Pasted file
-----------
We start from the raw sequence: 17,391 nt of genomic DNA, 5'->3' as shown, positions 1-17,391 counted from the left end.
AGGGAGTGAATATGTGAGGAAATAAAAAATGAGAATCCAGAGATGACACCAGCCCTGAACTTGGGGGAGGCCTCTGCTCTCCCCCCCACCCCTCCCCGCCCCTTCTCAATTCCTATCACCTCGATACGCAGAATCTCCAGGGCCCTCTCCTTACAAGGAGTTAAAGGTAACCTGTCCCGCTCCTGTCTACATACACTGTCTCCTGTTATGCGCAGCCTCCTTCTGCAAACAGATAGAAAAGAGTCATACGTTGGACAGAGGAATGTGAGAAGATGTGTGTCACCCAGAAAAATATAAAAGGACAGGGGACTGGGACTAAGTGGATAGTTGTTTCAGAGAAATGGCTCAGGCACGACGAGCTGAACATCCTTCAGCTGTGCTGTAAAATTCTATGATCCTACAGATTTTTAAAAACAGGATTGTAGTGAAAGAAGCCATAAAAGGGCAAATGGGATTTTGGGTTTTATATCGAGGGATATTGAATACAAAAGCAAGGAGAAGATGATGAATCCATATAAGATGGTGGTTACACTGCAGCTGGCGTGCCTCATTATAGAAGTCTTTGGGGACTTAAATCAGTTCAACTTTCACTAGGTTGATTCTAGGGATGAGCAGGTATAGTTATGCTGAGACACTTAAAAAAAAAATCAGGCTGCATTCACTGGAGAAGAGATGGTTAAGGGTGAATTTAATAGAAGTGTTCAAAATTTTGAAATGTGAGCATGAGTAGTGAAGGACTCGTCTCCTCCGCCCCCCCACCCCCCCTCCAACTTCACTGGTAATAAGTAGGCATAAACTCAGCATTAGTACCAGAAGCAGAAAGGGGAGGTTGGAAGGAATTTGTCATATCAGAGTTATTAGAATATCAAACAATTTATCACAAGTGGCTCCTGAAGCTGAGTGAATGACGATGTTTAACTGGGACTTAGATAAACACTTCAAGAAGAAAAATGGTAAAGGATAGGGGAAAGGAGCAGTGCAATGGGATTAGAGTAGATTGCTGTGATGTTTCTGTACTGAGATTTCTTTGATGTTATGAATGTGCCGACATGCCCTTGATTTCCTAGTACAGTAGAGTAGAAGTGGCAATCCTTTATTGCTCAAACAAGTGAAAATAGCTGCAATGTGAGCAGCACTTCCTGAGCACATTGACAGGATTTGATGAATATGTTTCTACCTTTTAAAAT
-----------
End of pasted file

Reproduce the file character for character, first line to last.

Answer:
We start from the raw sequence: 17,391 nt of genomic DNA, 5'->3' as shown, positions 1-17,391 counted from the left end.
AGGGAGTGAATATGTGAGGAAATAAAAAATGAGAATCCAGAGATGACACCAGCCCTGAACTTGGGGGAGGCCTCTGCTCTCCCCCCCACCCCTCCCCGCCCCTTCTCAATTCCTATCACCTCGATACGCAGAATCTCCAGGGCCCTCTCCTTACAAGGAGTTAAAGGTAACCTGTCCCGCTCCTGTCTACATACACTGTCTCCTGTTATGCGCAGCCTCCTTCTGCAAACAGATAGAAAAGAGTCATACGTTGGACAGAGGAATGTGAGAAGATGTGTGTCACCCAGAAAAATATAAAAGGACAGGGGACTGGGACTAAGTGGATAGTTGTTTCAGAGAAATGGCTCAGGCACGACGAGCTGAACATCCTTCAGCTGTGCTGTAAAATTCTATGATCCTACAGATTTTTAAAAACAGGATTGTAGTGAAAGAAGCCATAAAAGGGCAAATGGGATTTTGGGTTTTATATCGAGGGATATTGAATACAAAAGCAAGGAGAAGATGATGAATCCATATAAGATGGTGGTTACACTGCAGCTGGCGTGCCTCATTATAGAAGTCTTTGGGGACTTAAATCAGTTCAACTTTCACTAGGTTGATTCTAGGGATGAGCAGGTATAGTTATGCTGAGACACTTAAAAAAAAAATCAGGCTGCATTCACTGGAGAAGAGATGGTTAAGGGTGAATTTAATAGAAGTGTTCAAAATTTTGAAATGTGAGCATGAGTAGTGAAGGACTCGTCTCCTCCGCCCCCCCACCCCCCCTCCAACTTCACTGGTAATAAGTAGGCATAAACTCAGCATTAGTACCAGAAGCAGAAAGGGGAGGTTGGAAGGAATTTGTCATATCAGAGTTATTAGAATATCAAACAATTTATCACAAGTGGCTCCTGAAGCTGAGTGAATGACGATGTTTAACTGGGACTTAGATAAACACTTCAAGAAGAAAAATGGTAAAGGATAGGGGAAAGGAGCAGTGCAATGGGATTAGAGTAGATTGCTGTGATGTTTCTGTACTGAGATTTCTTTGATGTTATGAATGTGCCGACATGCCCTTGATTTCCTAGTACAGTAGAGTAGAAGTGGCAATCCTTTATTGCTCAAACAAGTGAAAATAGCTGCAATGTGAGCAGCACTTCCTGAGCACATTGACAGGATTTGATGAATATGTTTCTACCTTTTAAAAT